PERPETUAL SLIDE Summerland’s perpetual slide area outlined in red, began more than a century ago. Studies are continuing into the slide and how to control it. (District of Summerland map)

Study continues on Summerland’s perpetual slide

Slide in Paradise Flats area has affected Trout Creek for more than 100 years

The municipality of Summerland is continuing to study the perpetual slide area in Trout Creek.

On Feb. 24, an update on the slide area was presented to Summerland council.

The slide in the Paradise Flats area, near the Summerland Golf and Country Club, began more than 100 years ago, between 1914 and 1917, and had continued to deposit debris into Trout Creek.

Prior to this slide, Trout Creek had a significant spawning kokanee population. Today, because of numerous changes including the slide, the kokanee population in the area is negligible.

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“Habitat restoration possibilities exist, however the sediment load from the perpetual slide must be mitigated before moving forward with restoration works,” a report from the Okanagan Nation Alliance states.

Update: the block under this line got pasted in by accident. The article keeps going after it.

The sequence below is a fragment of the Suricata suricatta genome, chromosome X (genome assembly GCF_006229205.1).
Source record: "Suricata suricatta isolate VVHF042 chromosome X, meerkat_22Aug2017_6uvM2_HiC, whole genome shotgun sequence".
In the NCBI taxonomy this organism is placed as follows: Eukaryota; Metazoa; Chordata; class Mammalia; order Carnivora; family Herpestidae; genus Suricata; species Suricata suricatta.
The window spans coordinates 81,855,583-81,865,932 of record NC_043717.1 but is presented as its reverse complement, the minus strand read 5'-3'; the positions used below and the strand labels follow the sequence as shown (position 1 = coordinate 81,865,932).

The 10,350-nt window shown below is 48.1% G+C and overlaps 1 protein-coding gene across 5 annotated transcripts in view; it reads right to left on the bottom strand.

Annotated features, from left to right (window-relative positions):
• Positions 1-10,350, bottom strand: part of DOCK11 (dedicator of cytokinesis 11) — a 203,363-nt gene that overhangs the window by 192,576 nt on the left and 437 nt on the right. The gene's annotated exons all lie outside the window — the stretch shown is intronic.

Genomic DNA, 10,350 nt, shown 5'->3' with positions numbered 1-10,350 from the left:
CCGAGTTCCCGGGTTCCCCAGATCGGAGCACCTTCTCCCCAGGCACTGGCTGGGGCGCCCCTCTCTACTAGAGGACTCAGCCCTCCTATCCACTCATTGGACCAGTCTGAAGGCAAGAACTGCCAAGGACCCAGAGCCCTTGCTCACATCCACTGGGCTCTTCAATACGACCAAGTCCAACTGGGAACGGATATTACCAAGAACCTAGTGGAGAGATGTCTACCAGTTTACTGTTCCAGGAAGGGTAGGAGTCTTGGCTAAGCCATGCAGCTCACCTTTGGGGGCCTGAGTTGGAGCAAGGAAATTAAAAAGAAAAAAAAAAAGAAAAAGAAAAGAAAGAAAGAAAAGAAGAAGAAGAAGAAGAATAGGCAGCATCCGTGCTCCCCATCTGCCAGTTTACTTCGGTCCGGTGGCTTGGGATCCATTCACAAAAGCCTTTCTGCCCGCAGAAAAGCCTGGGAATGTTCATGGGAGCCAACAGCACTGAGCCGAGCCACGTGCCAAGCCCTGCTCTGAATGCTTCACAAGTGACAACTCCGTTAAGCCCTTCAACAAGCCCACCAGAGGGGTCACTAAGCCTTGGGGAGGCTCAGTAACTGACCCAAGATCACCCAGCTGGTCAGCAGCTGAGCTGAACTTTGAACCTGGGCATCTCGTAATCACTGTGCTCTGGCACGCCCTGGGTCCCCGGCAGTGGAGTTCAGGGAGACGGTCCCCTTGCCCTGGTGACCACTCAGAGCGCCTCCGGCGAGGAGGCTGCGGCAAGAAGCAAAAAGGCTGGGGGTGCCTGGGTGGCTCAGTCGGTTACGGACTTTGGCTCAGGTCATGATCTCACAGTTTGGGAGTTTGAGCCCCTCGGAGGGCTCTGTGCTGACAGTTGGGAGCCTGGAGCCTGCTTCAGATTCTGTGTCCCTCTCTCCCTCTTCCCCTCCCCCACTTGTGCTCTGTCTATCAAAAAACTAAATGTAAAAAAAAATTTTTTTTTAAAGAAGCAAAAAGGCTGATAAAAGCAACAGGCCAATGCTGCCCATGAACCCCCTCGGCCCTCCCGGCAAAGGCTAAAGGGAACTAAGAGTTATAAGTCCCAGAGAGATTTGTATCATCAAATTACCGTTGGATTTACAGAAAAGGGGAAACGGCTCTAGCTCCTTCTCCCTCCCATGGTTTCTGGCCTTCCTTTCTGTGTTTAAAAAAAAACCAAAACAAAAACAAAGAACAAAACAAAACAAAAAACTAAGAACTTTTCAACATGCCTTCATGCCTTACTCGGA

Studies of the slide have been conducted since the 1970s.

Golder Associated Ltd. has been monitoring the site with borehole investigation work, beginning in January, 2018. The quarterly readings will continue until May.

Golder estimates an average of 15,700 cubic metres of material has been displaced by the slide each year from 1970 to 2020.

The Penticton Indian Band has also raised its concerns about the slide.

“Introduction of irrigation to Paradise Flats is known to have initiated the perpetual slide in Trout Creek,” a letter from the band to the municipality sates. “The District of Summerland needs to prioritize stabilizing the perpetual slide to allow for kokanee and other native fish to return to this once-abundant tributary.”

Summerland’s 2020 financial plan includes $15,797 that has been carried forward from the original borehole investigation to complete additional monitoring and finalize the geotechnical report.

The operation budget includes $10,000 for additional monitoring at the slide, including a topographical survey scheduled for this fall.

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